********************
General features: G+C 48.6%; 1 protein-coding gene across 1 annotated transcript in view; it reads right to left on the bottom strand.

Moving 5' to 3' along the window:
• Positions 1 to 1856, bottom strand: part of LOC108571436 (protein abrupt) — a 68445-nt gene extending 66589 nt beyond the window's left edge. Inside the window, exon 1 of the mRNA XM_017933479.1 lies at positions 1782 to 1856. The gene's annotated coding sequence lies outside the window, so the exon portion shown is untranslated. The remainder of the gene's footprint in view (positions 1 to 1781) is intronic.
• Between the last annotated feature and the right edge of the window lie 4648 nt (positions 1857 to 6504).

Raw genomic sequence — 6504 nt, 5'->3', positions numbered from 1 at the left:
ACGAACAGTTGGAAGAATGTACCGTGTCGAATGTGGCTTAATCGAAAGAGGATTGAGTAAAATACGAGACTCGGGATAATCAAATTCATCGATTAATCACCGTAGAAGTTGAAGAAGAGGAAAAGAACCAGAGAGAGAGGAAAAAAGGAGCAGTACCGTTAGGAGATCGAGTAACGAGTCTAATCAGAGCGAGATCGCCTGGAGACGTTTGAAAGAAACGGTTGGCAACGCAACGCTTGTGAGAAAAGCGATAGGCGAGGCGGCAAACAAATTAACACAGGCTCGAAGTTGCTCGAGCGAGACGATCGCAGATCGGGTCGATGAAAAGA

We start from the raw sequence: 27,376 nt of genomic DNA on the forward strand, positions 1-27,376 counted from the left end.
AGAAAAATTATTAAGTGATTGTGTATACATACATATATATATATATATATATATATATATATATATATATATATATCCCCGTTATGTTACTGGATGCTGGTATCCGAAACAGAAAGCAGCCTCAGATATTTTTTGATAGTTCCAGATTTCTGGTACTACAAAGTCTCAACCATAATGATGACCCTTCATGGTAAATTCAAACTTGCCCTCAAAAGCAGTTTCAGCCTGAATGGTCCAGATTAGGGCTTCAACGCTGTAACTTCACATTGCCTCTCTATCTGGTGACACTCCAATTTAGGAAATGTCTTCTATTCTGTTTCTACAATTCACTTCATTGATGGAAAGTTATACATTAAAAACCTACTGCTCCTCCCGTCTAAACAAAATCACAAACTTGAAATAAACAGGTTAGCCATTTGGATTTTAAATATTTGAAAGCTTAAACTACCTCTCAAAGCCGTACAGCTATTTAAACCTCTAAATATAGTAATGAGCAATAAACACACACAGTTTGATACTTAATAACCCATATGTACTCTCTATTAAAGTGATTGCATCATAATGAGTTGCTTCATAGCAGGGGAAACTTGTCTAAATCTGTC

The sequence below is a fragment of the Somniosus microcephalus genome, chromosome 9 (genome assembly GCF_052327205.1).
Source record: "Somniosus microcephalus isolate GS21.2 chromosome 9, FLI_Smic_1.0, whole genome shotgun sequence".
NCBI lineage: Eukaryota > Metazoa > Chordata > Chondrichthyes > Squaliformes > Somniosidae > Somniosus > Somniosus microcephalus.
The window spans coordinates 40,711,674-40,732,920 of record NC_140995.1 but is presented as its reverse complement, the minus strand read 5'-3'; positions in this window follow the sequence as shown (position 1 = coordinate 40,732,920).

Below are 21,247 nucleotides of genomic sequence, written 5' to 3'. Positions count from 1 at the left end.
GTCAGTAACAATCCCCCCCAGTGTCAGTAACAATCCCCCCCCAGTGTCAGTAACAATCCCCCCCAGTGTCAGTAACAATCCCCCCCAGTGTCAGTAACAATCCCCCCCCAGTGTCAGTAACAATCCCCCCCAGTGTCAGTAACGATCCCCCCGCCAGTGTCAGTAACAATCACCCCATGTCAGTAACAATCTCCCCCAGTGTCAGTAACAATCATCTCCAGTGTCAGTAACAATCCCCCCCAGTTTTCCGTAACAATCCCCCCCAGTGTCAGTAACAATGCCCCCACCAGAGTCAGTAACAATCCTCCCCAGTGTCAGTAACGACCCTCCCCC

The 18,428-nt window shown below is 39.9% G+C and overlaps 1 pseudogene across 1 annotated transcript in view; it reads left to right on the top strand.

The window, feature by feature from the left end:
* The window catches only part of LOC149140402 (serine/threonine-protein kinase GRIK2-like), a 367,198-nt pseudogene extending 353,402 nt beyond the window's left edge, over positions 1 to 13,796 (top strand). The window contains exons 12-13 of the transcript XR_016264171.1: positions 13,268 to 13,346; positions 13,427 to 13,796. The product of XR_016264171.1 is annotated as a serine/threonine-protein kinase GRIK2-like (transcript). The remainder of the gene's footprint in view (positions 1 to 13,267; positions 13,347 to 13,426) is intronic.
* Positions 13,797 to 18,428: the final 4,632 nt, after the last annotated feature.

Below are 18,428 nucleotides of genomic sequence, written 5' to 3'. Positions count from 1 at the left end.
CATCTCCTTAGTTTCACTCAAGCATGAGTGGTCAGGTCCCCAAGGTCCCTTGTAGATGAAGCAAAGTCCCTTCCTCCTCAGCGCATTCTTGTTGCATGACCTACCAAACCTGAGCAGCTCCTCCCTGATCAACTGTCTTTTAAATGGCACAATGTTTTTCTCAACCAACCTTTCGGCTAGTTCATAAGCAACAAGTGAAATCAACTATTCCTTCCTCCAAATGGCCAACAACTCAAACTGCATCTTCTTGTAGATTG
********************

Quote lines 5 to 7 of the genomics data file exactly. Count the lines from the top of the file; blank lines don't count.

Raw genomic sequence — 6504 nt, 5'->3', positions numbered from 1 at the left:
ACGAACAGTTGGAAGAATGTACCGTGTCGAATGTGGCTTAATCGAAAGAGGATTGAGTAAAATACGAGACTCGGGATAATCAAATTCATCGATTAATCACCGTAGAAGTTGAAGAAGAGGAAAAGAACCAGAGAGAGAGGAAAAAAGGAGCAGTACCGTTAGGAGATCGAGTAACGAGTCTAATCAGAGCGAGATCGCCTGGAGACGTTTGAAAGAAACGGTTGGCAACGCAACGCTTGTGAGAAAAGCGATAGGCGAGGCGGCAAACAAATTAACACAGGCTCGAAGTTGCTCGAGCGAGACGATCGCAGATCGGGTCGATGAAAAGA

We start from the raw sequence: 27,376 nt of genomic DNA on the forward strand, positions 1-27,376 counted from the left end.